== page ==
A writer is a person who uses written words in various styles and techniques to communicate ideas. Writers produce various forms of literary art and creative writing such as novels, short stories, poetry, plays, screenplays and essays as well as various utilitarian forms such as reports and news articles. Writers' texts are published across a range of media. Skilled writers who are able to use language to express ideas well often contribute significantly to the cultural content of a society.〔 (compilation of the bibliographies and short biographies of notable authors up to 1974. )〕 The word is also used elsewhere in the arts – such as songwriter – but as a standalone term, "writer" normally refers to the creation of written language. Some writers work from an oral tradition.
Writers can produce material across a number of genres, fictional or non-fictional. Other writers use multiple media – for example, graphics or illustration – to enhance the communication of their ideas. Another recent demand has been created by civil and government readers for the work of non-fictional technical writers, whose skills create understandable, interpretive documents of a practical or scientific nature. Some writers may use images (drawing, painting, graphics) or multimedia to augment their writing. In rare instances, creative writers are able to communicate their ideas via music as well as words.〔Nobel prize winner Rabindranath Tagore is an example.〕
As well as producing their own written works, writers often write on ''how'' they write (that is, the process they use); ''why'' they write (that is, their motivation);〔See, for example, 〕 and also comment on the work of other writers (criticism).〔Jonathan Franzen, for example, criticised John Updike for being "exquisitely preoccupied with his own literary digestive processes ... and his "lack of interest in the bigger postwar, postmodern, socio-technological picture" 〕 Writers work professionally or non-professionally, that is, for payment or without payment and may be paid either in advance (or on acceptance), or only after their work is published. Payment is only one of the motivations of writers and many are never paid for their work.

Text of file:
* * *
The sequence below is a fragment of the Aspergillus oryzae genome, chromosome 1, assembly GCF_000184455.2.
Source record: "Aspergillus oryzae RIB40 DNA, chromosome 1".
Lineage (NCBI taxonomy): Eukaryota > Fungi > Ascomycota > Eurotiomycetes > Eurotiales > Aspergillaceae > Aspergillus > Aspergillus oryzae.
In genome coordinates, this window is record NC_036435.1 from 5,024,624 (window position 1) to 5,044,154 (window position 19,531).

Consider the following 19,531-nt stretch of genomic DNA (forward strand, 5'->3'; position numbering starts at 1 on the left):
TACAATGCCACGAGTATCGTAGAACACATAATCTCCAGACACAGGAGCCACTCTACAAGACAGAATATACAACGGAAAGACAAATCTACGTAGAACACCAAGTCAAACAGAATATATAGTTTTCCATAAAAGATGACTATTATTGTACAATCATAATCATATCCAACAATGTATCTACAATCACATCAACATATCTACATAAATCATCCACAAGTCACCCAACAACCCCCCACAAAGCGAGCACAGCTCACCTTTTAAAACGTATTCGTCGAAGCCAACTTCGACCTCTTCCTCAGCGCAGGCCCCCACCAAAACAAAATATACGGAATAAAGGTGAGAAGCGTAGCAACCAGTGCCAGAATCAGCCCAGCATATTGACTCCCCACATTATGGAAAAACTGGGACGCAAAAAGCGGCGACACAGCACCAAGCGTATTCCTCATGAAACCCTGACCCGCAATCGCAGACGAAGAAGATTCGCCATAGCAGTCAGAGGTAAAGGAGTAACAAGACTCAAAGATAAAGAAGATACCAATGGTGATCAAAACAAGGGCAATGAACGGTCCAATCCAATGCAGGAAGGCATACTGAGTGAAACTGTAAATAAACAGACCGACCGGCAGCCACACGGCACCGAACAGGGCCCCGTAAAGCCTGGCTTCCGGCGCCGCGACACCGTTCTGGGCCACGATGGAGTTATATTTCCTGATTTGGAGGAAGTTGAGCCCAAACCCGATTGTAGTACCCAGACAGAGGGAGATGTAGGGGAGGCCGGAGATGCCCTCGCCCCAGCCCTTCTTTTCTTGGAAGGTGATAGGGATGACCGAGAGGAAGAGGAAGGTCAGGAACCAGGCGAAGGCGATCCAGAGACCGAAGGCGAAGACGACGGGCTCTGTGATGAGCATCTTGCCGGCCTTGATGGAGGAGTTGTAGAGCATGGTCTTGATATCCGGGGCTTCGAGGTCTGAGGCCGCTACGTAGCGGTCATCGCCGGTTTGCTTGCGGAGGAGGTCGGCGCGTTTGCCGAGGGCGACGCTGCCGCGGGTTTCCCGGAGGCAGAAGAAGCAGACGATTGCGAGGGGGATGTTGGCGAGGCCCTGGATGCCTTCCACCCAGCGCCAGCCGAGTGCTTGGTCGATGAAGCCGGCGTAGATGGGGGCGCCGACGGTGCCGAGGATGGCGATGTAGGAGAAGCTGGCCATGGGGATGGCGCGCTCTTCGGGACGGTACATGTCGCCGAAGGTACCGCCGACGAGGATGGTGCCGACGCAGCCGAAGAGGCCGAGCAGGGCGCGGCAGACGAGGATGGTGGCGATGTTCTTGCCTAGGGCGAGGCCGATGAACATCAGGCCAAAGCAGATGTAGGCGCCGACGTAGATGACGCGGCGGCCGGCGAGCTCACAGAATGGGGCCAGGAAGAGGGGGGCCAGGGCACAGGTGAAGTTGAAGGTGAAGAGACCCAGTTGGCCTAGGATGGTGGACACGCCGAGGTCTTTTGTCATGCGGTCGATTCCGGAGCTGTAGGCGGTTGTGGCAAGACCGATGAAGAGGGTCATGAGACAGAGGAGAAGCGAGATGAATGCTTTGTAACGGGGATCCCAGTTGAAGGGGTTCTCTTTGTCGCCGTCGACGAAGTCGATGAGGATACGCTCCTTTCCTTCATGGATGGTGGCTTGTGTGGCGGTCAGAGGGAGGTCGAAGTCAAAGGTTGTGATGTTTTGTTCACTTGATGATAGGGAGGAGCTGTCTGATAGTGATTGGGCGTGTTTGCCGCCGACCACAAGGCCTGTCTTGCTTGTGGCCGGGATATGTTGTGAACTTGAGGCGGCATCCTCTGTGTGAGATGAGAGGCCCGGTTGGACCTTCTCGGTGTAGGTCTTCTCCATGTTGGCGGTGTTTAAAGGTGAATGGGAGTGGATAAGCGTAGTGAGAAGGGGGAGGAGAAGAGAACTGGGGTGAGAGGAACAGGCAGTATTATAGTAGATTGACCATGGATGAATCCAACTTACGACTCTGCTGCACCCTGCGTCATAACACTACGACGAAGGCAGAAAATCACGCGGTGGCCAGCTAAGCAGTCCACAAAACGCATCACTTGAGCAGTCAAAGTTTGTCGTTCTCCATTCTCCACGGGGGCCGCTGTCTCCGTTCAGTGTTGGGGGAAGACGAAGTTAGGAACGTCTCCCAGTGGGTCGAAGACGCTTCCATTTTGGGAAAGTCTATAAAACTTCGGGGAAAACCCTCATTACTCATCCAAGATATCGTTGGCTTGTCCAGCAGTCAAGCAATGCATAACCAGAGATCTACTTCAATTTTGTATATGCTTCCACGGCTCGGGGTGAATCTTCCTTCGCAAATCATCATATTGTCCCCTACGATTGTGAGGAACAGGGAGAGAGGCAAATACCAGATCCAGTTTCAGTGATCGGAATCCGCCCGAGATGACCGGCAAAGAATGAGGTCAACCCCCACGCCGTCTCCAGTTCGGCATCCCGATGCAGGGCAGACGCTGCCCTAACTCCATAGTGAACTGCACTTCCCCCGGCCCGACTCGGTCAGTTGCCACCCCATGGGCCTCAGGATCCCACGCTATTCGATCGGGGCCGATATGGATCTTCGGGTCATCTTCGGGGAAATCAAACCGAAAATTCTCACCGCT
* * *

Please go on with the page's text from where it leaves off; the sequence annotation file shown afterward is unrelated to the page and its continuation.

The term ''writer'' is often used as a synonym of ''author'', although the latter term has a somewhat broader meaning and is used to convey legal responsibility for a piece of writing, even if its composition is anonymous, unknown or collaborative.
==Types of writers==
Writers choose from a range of literary genres to express their ideas. Most writing can be adapted for use in another medium. For example, a writer's work may be read privately or recited or performed in a play or film. Satire for example, may be written as a poem, an essay, a film, a comic play or a piece of journalism. The writer of a letter may include elements of criticism, biography or journalism.
Many writers work across genres. The genre sets the parameters but all kinds of creative adaptation have been attempted: novel to film; poem to play; history to musical. Writers may begin their career in one genre and change to another. For example, historian William Dalrymple began in the genre of travel literature and also writes as a journalist. Many writers have produced both fiction and non-fiction works and others write in a genre that crosses the two. For example, writers of historical romances, such as Georgette Heyer, invent characters and stories set in historical periods. In this genre, the accuracy of the history and the level of factual detail in the work both tend to be debated. Some writers write both creative fiction and serious analysis, sometimes using different names to separate their work. Dorothy Sayers, for example, wrote crime fiction but was also a playwright, essayist, translator and critic.
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